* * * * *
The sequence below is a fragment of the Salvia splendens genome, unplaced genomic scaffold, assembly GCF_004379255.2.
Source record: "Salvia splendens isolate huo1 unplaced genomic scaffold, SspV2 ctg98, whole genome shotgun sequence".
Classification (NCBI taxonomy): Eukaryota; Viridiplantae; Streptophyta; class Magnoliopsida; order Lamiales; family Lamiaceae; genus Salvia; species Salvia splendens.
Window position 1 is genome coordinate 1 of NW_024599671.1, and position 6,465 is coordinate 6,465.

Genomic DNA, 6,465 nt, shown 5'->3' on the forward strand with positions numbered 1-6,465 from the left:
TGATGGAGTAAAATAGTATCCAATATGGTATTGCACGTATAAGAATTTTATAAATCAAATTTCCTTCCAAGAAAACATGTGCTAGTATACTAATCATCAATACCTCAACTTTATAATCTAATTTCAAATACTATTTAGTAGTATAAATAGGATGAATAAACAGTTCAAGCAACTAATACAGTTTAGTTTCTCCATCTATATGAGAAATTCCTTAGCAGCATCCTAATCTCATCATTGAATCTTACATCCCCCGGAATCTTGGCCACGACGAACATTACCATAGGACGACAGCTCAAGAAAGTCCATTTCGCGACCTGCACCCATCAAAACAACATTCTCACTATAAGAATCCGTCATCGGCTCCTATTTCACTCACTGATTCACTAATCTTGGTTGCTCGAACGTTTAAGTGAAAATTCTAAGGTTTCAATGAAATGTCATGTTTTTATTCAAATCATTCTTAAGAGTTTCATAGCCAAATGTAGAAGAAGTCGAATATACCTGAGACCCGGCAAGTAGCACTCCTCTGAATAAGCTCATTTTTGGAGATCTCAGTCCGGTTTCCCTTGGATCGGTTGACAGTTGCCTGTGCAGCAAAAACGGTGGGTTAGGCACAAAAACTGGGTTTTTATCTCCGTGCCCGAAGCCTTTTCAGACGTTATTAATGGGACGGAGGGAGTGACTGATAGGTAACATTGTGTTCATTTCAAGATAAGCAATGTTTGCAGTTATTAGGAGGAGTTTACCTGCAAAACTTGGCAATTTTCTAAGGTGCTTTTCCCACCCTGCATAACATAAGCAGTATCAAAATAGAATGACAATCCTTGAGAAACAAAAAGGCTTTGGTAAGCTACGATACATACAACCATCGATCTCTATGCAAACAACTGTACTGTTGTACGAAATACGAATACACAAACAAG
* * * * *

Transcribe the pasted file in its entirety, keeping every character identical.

The sequence below is a fragment of the Salvia splendens genome, unplaced genomic scaffold, assembly GCF_004379255.2.
Source record: "Salvia splendens isolate huo1 unplaced genomic scaffold, SspV2 ctg98, whole genome shotgun sequence".
Classification (NCBI taxonomy): Eukaryota; Viridiplantae; Streptophyta; class Magnoliopsida; order Lamiales; family Lamiaceae; genus Salvia; species Salvia splendens.
Window position 1 is genome coordinate 1 of NW_024599671.1, and position 6,465 is coordinate 6,465.

Genomic DNA, 6,465 nt, shown 5'->3' on the forward strand with positions numbered 1-6,465 from the left:
TGATGGAGTAAAATAGTATCCAATATGGTATTGCACGTATAAGAATTTTATAAATCAAATTTCCTTCCAAGAAAACATGTGCTAGTATACTAATCATCAATACCTCAACTTTATAATCTAATTTCAAATACTATTTAGTAGTATAAATAGGATGAATAAACAGTTCAAGCAACTAATACAGTTTAGTTTCTCCATCTATATGAGAAATTCCTTAGCAGCATCCTAATCTCATCATTGAATCTTACATCCCCCGGAATCTTGGCCACGACGAACATTACCATAGGACGACAGCTCAAGAAAGTCCATTTCGCGACCTGCACCCATCAAAACAACATTCTCACTATAAGAATCCGTCATCGGCTCCTATTTCACTCACTGATTCACTAATCTTGGTTGCTCGAACGTTTAAGTGAAAATTCTAAGGTTTCAATGAAATGTCATGTTTTTATTCAAATCATTCTTAAGAGTTTCATAGCCAAATGTAGAAGAAGTCGAATATACCTGAGACCCGGCAAGTAGCACTCCTCTGAATAAGCTCATTTTTGGAGATCTCAGTCCGGTTTCCCTTGGATCGGTTGACAGTTGCCTGTGCAGCAAAAACGGTGGGTTAGGCACAAAAACTGGGTTTTTATCTCCGTGCCCGAAGCCTTTTCAGACGTTATTAATGGGACGGAGGGAGTGACTGATAGGTAACATTGTGTTCATTTCAAGATAAGCAATGTTTGCAGTTATTAGGAGGAGTTTACCTGCAAAACTTGGCAATTTTCTAAGGTGCTTTTCCCACCCTGCATAACATAAGCAGTATCAAAATAGAATGACAATCCTTGAGAAACAAAAAGGCTTTGGTAAGCTACGATACATACAACCATCGATCTCTATGCAAACAACTGTACTGTTGTACGAAATACGAATACACAAACAAG